Walter Crum (1796-1867) was an eminent scientist and industrialist in the field of textiles, whose family was responsible for the growth of Thornliebank through its calico printworks. He was described as having done “more than any other manufacturer of his time to elevate a trade, which had hitherto been practised empirically, into something of a science, based upon exact principles” (1). In addition, he was a man of admired character and public spirit.
The Crum family’s social and political standing had been growing ever since John Crum set up his sons, John and Alexander (Walter’s father), in the calico printing business at the end of the eighteenth century. The Crums were Liberal in their politics, being friends of the Maxwells of Pollok (Sir John Maxwell was the Liberal MP for Paisley), and being Glasgow neighbours of David Dale, of New Lanark renown.
Walter received a traditional Liberal education, attending a private school and then Glasgow University. After university, he spent two years studying and working with James Thomson, the accomplished chemist and pioneer of scientific industry, at Clitheroe in Lancashire. Thereafter he went abroad to attend to family business interests in Smyrna, spending two years travelling around Asia Minor and Turkey, as well as advancing his studies in France and Germany. This afforded him a knowledge of European languages and of prominent scientists, as he met Alexander von Humboldt, Jean-Baptiste Dumas and Justus von Liebig.
At twenty-two he enrolled in chemistry classes at Glasgow University under Thomas Thomson, Regius Professor of Chemistry. Crum’s notebooks describe experiments carried out in what is now acknowledged as the first university laboratory class in the country.
This period of study culminated in the publication of Walter’s first scientific paper: Indigo, published in 1823 in the Annals of Philosophy. It attracted much attention and praise, and helped to establish him as a scientist.
A Man of Science
At Thornliebank, Crum was able to put his theories into practice in the business of dyeing and calico printing. He had a laboratory in the printworks, and continued his research throughout his life. Papers such as Primitive Colours and Dyeing of the Cotton Fibre obviously related to textiles, but he also wrote on more diverse subjects, including the Stalactites of Derbyshire and The Origin and Nature of the Potato Disease. His works were translated and published in France and Germany, spreading his repute abroad.
He was a long-standing President of the Philosophical Society of Glasgow and assisted in the development of both the Mechanics’ Institute of Glasgow and Anderson’s University (now the University of Strathclyde). In 1844 he was made a Fellow of the Royal Society of London. He was also secretary to the Select Association of Master Calico-Printers, an organisation which we know little about.
Success in business
Walter spared no expense to have the best machinery and to turn out the highest quality of product at Thornliebank. He set about improving the works by increasing the water purity and flow by raising the dam below Spiersbridge, and by creating the loch which led water from the Auldhouse Burn into reservoirs in the printworks. He also tried to improve conditions for his workforce, by, for example, inventing a continuous ager for the room in which cloth was steamed, thus reducing the intense heat that workers had to endure.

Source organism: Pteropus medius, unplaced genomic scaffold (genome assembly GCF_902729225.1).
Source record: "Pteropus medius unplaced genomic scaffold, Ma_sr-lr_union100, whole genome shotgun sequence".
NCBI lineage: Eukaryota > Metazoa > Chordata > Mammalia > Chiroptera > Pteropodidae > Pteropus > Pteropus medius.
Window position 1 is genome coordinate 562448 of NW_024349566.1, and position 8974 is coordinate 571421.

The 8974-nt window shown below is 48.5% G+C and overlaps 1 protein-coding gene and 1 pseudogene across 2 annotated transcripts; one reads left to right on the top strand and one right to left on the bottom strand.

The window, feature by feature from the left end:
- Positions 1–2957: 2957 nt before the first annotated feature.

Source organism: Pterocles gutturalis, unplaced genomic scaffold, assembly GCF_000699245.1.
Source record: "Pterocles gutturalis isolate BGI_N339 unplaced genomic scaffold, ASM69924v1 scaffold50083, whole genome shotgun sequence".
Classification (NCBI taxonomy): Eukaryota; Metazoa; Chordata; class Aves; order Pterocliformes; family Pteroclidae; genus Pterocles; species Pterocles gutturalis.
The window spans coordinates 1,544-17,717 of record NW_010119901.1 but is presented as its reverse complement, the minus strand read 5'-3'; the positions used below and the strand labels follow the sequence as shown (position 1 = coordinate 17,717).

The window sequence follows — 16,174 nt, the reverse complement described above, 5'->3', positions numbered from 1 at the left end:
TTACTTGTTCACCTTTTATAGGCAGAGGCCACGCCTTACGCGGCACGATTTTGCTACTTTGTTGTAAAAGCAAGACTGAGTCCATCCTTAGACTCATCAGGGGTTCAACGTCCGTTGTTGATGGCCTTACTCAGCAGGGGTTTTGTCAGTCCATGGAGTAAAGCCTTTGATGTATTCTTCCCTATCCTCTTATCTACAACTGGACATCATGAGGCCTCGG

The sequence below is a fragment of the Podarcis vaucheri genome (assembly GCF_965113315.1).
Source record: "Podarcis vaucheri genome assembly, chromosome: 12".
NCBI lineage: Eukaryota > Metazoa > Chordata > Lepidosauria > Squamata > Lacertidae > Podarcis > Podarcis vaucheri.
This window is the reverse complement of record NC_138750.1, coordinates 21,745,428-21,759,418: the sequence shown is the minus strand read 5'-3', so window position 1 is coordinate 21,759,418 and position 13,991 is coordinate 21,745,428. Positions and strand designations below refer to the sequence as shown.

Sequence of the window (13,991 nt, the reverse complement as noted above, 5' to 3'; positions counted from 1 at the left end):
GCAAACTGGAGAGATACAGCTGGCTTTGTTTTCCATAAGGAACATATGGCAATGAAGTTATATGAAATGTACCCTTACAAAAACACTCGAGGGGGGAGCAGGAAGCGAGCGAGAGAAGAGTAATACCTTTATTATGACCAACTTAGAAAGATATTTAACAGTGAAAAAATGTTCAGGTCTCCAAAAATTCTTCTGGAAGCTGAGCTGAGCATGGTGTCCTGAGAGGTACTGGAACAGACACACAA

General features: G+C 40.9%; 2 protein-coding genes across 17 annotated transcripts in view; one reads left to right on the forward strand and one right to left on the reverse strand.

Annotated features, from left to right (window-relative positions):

The growing importance and social standing of industrialists like the Crums was recognised when, in 1859, the printworks was visited by the then Prince of Wales, Prince Albert Edward. The Prince was apparently very impressed, and the Crums were guests of honour at the subsequent Royal dinner held at Pollok House with Sir John Maxwell.
The Crums were known as being ‘enlightened employers’ for their time, and Walter had a keen interest in the local community and in public affairs. He was responsible for opening Thornliebank’s first school, and census returns from the mid nineteenth century show that a high proportion of children under twelve in Thornliebank were pupils. He allowed local Methodist worshippers to use the old Reading Room free of rent until their church could be built, and also supported the building of a secession church at Spiersbridge. Villagers who wanted to set up a co-operative association were promised his support, and he provided them with premises at 12 Main Street to use as a shop.
Walter married in 1826. As the business prospered, he bought Rouken Glen estate and mansion house about 1857, where he planned and planted the famous walled gardens. His eldest daughter married William Thomson, Lord Kelvin, while his son, Alexander, continued running the printworks in the same way as his father, expanding and improving. Alexander had many houses built in the village as well as the village hall, public baths, park and library. He was also involved in the building of Thornliebank School in 1875.
It was said that Walter Crum never suffered from illness during his lifetime, but his health began to falter in 1867. When he died later that year in Thornliebank, he was described as “a remarkable man of unbending rectitude and love of truth, with a decision of character, public spirit and perseverance in whatever he undertook” (2).
(1) MacLehose, James, Walter Crum, Memoirs and portraits of one hundred Glasgow men, 1886, p94
(2) Crum, F. M., Alexander Crum of Thornliebank 1828-1893: a memoir, 1954, p5
Crum, F. M., Alexander Crum of Thornliebank 1828-1893: a memoir, Macneur & Bryden, Helensburgh, 1954
David Duff, The forgotten pioneer [Thomas Thomson], in Chemistry in Britain, May 1997, Vol 33(5), pp. 46-48
Isaacs, Yvonne, The ‘model village’: nineteenth century Thornliebank and the influence of the Crum family
Crum’s Land: A history of Thornliebank, Eastwood District Libraries, 1988
Thornliebank School 1877-1977 centenary brochure